Milestones are set where appropriate to drive and monitor progress;
District and departmental performance expectations are considered where appropriate;
Priority / stretching indicators are clearly communicated and their consequences understood.
Use of independent performance assurances will be made including external and internal audits and inspections and centrally available performance data including HMIC Value for Money Profiles, the Crime and Policing Comparator and the police.uk ‘Crimemapper’ tool. This will be achieved by : · · ·
Monitoring and reviewing performance Operational and financial risks Compliance with policies
When setting indicators, the PCC will ensure that they are: · ·
Outcome focused by considering what the consequences of achieving targets will be; and Clear, unambiguous and adhering to SMART principles, in that they are:
Specific – stating precisely what is to be achieved; Measurable – in order to determine whether and to what extent it has been achieved; Achievable – given the circumstances and resources available for delivery; Relevant – to the overall aims and goals of the commissioner; and Time bound – whilst ensuring that any deadlines set are realistic. This plan requires the PCC to publish information that enables those living in Gloucestershire to assess the performance of both the Commissioner and Chief Constable in exercising their functions. This information will be provided at regular intervals throughout the year, and that end of year performance is included in the annual report to the police and crime panel. Methods for communicating performance may include pro-active media releases or routine publication of performance via reports, leaflets web-updates or open public sessions. This is further detailed in the Communications Strategy.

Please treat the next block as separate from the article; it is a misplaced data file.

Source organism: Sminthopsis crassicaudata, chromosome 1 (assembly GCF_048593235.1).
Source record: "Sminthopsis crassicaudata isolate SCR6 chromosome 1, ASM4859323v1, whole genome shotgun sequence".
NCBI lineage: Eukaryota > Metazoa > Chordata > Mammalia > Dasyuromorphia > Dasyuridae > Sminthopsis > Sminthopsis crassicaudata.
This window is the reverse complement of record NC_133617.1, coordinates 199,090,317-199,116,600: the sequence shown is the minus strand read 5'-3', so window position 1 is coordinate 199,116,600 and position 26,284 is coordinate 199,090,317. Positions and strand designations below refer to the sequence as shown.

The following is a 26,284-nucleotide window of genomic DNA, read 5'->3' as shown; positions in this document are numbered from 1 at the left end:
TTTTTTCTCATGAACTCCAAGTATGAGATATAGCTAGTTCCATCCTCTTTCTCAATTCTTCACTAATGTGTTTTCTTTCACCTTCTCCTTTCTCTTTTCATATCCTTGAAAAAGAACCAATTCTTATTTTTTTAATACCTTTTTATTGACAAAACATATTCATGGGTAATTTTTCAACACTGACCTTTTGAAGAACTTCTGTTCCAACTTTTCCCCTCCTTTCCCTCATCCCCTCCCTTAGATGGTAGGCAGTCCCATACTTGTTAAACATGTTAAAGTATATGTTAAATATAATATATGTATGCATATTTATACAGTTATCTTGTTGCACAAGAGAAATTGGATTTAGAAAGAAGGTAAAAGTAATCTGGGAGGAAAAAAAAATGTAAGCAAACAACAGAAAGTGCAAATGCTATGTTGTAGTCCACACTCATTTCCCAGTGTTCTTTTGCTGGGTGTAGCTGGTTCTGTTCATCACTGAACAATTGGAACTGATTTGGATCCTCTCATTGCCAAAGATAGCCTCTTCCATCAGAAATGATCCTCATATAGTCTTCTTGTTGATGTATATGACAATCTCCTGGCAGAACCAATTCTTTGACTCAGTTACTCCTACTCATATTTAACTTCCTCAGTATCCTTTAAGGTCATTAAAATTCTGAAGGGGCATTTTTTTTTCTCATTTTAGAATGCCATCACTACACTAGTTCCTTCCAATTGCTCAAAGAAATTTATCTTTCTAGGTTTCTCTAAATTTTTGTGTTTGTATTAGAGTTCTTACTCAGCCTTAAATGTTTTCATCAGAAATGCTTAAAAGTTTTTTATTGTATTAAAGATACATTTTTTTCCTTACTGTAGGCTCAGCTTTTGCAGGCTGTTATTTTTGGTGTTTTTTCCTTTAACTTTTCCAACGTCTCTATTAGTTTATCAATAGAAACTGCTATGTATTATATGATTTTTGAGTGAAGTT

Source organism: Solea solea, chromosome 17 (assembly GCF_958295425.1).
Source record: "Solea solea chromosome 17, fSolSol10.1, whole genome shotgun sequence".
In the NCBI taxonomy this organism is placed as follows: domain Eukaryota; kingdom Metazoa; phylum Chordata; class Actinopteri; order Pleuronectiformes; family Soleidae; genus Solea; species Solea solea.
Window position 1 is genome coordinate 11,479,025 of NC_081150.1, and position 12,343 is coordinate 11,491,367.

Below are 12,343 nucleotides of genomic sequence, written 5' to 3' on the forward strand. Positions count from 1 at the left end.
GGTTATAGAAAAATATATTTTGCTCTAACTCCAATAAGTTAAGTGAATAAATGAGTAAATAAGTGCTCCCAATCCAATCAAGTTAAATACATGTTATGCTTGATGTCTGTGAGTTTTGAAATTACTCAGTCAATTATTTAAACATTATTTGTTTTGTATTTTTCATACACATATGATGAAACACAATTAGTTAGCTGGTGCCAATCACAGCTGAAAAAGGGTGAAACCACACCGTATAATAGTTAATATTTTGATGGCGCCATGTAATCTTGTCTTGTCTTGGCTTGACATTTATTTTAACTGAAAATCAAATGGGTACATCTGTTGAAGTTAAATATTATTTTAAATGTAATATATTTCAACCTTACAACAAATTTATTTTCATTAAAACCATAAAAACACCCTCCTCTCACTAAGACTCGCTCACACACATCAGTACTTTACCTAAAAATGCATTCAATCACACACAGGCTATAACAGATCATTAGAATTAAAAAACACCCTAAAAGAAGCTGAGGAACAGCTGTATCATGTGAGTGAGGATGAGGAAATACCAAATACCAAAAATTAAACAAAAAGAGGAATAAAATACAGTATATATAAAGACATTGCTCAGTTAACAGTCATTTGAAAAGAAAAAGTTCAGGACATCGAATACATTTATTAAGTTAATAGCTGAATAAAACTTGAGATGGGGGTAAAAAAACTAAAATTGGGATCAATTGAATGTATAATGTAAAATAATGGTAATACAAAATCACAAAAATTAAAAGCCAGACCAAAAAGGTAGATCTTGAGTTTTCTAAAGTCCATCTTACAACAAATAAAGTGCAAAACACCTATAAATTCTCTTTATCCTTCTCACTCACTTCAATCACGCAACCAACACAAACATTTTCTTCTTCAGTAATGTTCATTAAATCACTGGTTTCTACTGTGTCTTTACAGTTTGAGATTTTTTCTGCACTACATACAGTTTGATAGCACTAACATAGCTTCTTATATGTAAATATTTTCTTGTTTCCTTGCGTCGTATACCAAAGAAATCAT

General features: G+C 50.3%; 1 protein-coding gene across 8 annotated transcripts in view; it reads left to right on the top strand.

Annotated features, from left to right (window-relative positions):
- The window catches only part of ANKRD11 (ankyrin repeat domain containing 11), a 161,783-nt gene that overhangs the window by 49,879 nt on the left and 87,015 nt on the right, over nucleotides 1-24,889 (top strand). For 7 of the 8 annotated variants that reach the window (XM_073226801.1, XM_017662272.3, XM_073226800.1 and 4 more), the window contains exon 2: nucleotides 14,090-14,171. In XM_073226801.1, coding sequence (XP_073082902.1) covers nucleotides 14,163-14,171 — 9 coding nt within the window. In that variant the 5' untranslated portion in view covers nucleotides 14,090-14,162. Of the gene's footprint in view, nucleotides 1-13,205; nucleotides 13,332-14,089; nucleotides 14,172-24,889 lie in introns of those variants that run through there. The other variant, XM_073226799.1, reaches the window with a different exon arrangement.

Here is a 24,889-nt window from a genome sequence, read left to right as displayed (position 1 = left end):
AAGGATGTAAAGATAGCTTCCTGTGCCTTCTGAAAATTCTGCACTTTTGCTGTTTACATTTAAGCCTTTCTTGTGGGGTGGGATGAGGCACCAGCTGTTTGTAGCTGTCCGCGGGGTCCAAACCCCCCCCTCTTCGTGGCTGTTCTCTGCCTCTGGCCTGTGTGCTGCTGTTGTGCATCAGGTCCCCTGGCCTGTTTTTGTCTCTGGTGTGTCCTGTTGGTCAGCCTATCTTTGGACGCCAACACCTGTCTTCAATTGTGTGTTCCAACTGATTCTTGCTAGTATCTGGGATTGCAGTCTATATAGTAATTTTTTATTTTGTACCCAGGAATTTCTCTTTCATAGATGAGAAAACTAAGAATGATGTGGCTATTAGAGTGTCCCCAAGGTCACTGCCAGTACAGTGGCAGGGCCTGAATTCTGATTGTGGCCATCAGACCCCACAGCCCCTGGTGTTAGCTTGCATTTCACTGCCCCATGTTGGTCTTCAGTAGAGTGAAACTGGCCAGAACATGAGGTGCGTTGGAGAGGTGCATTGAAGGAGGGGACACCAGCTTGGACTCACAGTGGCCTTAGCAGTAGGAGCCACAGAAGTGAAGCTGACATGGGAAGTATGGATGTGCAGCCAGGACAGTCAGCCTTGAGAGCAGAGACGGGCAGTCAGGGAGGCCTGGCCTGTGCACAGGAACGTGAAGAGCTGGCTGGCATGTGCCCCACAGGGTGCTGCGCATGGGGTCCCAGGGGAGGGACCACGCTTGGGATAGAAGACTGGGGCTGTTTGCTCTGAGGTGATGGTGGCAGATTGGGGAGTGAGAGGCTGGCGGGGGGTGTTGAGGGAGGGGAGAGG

7.2 Resources 7.2.1 Linkage between the Police and Crime priorities, objectives and resources allocated Commissioning will link the priorities and objectives to the resources required for successful delivery of this plan. The Commissioning approach will also provide detail of the measurement of expenditure against each objective and also includes a Grant scheme.
Appendix 8 8. Overview of : 8.1 Budget 2013/14 ÂŁk
Constabulary Staff Costs Police Officers PCSOs Police Staff Total Staff Costs Training Other Employee Expenses
63,478 3,981 19,777 87,235 850 437
62,962 3,952 19,932 86,846 889 481
-0.8% -0.7% 0.8% -0.4% 4.6% 10.1%
6,544 2,367 10,429 867
6,587 2,304 10,181 1,270
0.7% -2.7% -2.4% 46.5%
Office of Police and Crime Commissioner Employees Premises Transport Supplies & Services Audit Fees
488 2 16 66 103
534 0 18 70 84
OPCC Budget Requirement
2,805 -484 2,321
805 0 805
Premises Transport Supplies and Services Third Party Payments Capital Financing Gross Revenue Expenditure Other Income Interest Received Less: Specific Grants Constabulary Budget Requirement
Commissioni ng Fund Commissioning Fund Expenditure Community Safety Fund Grant Net Fund Expenditure Total Budget Requirement before Reserves Contributions (from) to Reserves Total Budget Requirement
8.2 Partnerships – Stakeholder Map
Voluntary & Community Sector
Offender Mgt POLICE
•Probation •IOM •Youth
Community Safety Partnership
Glos. County Council •Public Health (Drugs & Alcohol) •Youth Support •Supporting people •Commissioning •Highways •Road Safety •Safeguarding Clinical Commissioning Glos
•GCC •Local Authorities •Police •Fire & Rescue •Probation
Community •Public •Faith •ABCD •Fairshares
Business Education University
Police & Crime Panel
Published on Jun 10, 2014